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Newbies & or Switchers

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Still on my quest to find the ideal software for my one man office. I'm an architect that primarily does residential work, commercial tenant improvements and lite commercial.

Been using autocad for years. My drawings are 2-d and I use acad as an electronic drafting table knowing I'm not getting the most from the software. After drueling over the good design of Apple products I finally purchased a macbook pro. Love it. It is a little piece of aluminum heaven!

I have tried autocad for mac and am not planning to purchase it at this time. I looked at Powercadd & wildtools (a strong contender at this point) - great 2D tools. However, I love what I see about VW and VW architect.

Questions for any switchers or newbies with time to respond, What were your biggest challenges when starting with VW? and what do you like the most about it?



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Hi JM,

Great to see you embarking on a new stage of life. Many people I hear say that Apple is just about marketing. Yes, I would expect a design company to have a clear marketing message, but their products are much more nuanced than that. Good design has the ability to liberate our physical and mental lives and ways most of the non design community can't begin to understand. Try explaining the texture of an Apple products surface to a lay person - they say "So what?!" But that stuff goes in.

Great architecture is the same. People may not understand the light, air flow or texture of a space consciously, but they still feel it (which speaks of the massively important unconscious area of design). But I digress. All this is to say that the little piece "aluminium heaven" hopefully will be a joy for years to come.

For me coming from AutoCAD, I found the interface confusing; but then I can be slow on the uptake. If you think Adobe Illustrator or Photoshop (in terms of interface) I think you will get you head around it quicker.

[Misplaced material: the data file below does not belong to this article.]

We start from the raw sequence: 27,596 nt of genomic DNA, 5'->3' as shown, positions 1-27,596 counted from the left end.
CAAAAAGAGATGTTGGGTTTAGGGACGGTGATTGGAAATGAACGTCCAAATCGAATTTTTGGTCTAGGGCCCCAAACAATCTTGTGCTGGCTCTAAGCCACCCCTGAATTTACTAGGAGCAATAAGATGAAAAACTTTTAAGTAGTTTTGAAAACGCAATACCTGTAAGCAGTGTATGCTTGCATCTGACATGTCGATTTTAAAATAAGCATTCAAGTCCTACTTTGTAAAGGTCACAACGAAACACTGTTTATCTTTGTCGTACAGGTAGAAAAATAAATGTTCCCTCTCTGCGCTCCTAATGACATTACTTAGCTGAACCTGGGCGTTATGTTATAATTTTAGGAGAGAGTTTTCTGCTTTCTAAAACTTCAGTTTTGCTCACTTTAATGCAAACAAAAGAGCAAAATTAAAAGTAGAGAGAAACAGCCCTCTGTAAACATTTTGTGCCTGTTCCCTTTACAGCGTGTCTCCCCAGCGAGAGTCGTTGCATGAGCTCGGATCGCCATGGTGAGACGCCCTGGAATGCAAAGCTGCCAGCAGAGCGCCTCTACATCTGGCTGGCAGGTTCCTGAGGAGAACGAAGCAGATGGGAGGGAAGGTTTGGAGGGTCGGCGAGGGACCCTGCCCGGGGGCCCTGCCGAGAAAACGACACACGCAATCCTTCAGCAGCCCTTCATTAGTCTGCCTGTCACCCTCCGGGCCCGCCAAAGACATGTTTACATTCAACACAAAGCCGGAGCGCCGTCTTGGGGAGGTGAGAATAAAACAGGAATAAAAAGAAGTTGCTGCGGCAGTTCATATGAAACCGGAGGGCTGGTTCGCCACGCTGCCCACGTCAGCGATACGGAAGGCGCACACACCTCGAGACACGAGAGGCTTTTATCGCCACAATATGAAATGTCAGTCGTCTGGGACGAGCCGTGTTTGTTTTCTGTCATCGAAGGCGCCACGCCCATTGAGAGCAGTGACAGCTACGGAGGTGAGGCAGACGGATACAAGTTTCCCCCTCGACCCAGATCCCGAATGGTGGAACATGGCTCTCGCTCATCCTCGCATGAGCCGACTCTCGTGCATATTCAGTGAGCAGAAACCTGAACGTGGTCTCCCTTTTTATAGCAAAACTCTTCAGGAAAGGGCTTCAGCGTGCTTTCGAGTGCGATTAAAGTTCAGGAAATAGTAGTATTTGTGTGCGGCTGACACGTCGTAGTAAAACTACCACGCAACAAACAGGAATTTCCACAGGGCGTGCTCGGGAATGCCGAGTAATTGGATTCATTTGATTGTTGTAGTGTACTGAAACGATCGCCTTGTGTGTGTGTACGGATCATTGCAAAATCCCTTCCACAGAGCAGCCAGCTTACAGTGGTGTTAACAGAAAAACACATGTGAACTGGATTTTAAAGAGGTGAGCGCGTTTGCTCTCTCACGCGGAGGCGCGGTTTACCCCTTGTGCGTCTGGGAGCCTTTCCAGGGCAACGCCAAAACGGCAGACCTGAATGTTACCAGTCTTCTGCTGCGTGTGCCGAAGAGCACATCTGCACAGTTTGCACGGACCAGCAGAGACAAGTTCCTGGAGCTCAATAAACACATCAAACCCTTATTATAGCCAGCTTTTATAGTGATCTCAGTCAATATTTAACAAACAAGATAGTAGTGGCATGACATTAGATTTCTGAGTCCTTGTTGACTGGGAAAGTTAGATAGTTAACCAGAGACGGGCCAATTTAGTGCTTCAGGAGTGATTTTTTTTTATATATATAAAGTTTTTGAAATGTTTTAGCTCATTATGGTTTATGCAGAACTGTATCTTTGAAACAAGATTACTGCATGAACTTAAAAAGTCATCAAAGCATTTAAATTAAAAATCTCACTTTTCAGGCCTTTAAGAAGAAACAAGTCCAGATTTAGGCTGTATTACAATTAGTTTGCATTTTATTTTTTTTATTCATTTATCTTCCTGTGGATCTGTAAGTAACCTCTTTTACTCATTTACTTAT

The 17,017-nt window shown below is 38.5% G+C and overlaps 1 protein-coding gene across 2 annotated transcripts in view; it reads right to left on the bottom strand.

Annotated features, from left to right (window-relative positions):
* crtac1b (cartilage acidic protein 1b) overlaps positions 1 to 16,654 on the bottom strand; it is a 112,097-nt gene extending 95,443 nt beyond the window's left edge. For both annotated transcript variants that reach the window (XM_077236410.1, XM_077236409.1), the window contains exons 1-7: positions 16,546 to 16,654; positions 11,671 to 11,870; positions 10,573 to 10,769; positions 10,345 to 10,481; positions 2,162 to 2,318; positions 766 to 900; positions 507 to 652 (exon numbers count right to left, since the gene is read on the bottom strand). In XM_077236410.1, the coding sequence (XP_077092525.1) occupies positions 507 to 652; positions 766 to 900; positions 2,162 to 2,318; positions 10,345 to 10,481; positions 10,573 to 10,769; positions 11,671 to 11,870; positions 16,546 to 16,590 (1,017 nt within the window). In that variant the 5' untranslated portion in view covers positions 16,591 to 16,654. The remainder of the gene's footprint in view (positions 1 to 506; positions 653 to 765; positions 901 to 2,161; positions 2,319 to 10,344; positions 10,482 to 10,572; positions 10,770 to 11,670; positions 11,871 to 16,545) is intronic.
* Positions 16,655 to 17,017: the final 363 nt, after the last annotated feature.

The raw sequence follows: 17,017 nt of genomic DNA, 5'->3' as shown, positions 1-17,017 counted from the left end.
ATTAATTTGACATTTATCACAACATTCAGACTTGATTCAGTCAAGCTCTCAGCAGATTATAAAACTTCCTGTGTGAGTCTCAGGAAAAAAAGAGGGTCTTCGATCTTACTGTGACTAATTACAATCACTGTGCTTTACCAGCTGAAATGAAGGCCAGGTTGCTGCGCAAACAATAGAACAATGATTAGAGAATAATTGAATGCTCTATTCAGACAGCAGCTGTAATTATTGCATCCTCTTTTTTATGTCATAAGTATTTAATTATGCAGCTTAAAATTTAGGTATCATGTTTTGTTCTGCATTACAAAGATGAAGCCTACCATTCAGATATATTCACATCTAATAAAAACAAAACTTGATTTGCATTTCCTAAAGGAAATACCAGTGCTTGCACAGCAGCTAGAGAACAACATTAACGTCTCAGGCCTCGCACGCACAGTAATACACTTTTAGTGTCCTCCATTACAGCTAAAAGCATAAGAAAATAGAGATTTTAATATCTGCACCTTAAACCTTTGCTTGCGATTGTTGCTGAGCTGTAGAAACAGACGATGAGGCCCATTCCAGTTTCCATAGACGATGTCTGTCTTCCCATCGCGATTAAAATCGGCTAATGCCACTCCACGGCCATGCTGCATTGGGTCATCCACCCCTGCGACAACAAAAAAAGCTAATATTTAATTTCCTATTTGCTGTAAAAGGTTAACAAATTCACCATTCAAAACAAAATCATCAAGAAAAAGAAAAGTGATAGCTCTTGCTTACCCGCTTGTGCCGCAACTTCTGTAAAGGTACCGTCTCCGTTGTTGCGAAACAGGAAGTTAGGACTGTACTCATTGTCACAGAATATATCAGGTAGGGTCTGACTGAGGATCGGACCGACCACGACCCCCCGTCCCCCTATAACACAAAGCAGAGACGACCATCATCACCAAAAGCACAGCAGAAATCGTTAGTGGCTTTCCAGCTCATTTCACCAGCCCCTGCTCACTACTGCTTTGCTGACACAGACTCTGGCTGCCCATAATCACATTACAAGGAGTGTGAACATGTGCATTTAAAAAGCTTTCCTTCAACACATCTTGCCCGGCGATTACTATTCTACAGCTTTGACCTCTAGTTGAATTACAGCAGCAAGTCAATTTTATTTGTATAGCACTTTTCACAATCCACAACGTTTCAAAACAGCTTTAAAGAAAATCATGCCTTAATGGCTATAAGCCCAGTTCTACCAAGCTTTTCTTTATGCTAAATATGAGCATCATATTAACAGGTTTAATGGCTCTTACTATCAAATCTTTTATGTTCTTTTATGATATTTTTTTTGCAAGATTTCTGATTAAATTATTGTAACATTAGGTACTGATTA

The great strength of VW is it's flexibility; and herein lies it's greatest weakness. I have found those that pickup the 3D side of VW fastest are those that have come from ArchiCAD type CAD apps. These apps for the most part allow a person to draw a model one way, and tend to be weak in 2D, thus preventing the user from going back to a 2D workflow when it all gets too hard. VW has no such prevention method. In fact I would say if you want to use it to learn 3D, you might be better off using it for just that (with AutoCAD for 2D) so that your brain gets out of drawing board mode and exploits the real power of VW. I train our staff in the use of VW (for a firm of around 50), and find that ArchiCAD users pickup 3D BIM (and the concepts) in VW much faster than people who have used VW for many years.

I hope that assists you on your architectural journey, and of course, happy new year!


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When I learned Vwks I needed to keep producing drawings so the standard "best practices" described in the literature at the time was irrelevant to my needs since those came from the idea that you mostly already knew how to use the program. As a beginner, that, of course, is impossible. Begin by using just enough of Vwks to create just enough CAD drawing to get by, then add tools and processes as time allows. You'll want to use the 2D tools to their fullest and that is all for the good but will not advance you on the goal to 3D modeling and the benefits therein if you don't embrace deriving your 2D from the 3D.

To get the biggest bang for your buck, draw your walls using the wall tool and install (3D) doors and windows. Add a roof and work it in 3D as far as you can. At this stage, you'll be able to derive from your model: a 2D plan (Plan View), all of your elevations, and most of your sections plus line-work you can duplicate and transfer to your site plan. As time allows, add 3D extras like a floor volume, other misc. 3D elements (columns, beams, fixtures, etc.). Draw just enough 3D to solve your most pressing needs, then bail out of your model and finish in 2D.

An important realization to come is that you are solving many structural problems via 3D and via that process, nesting within the model all of the decisions you've made. A 3D element represents (holds) many design decisions whereas a series of 2D lines do not. The first (3D) has much of the info within itself, the other (2D) has info spread throughout other places such as folders, on margins of plans, in your head, etc. and so, over time, 2D is much less efficient at returning accurate information than 3D. I can find my floor-to-floor heights and all stair sizing info by looking at my model in cross section (as I've just done today on a project that has been in limbo for 6 weeks).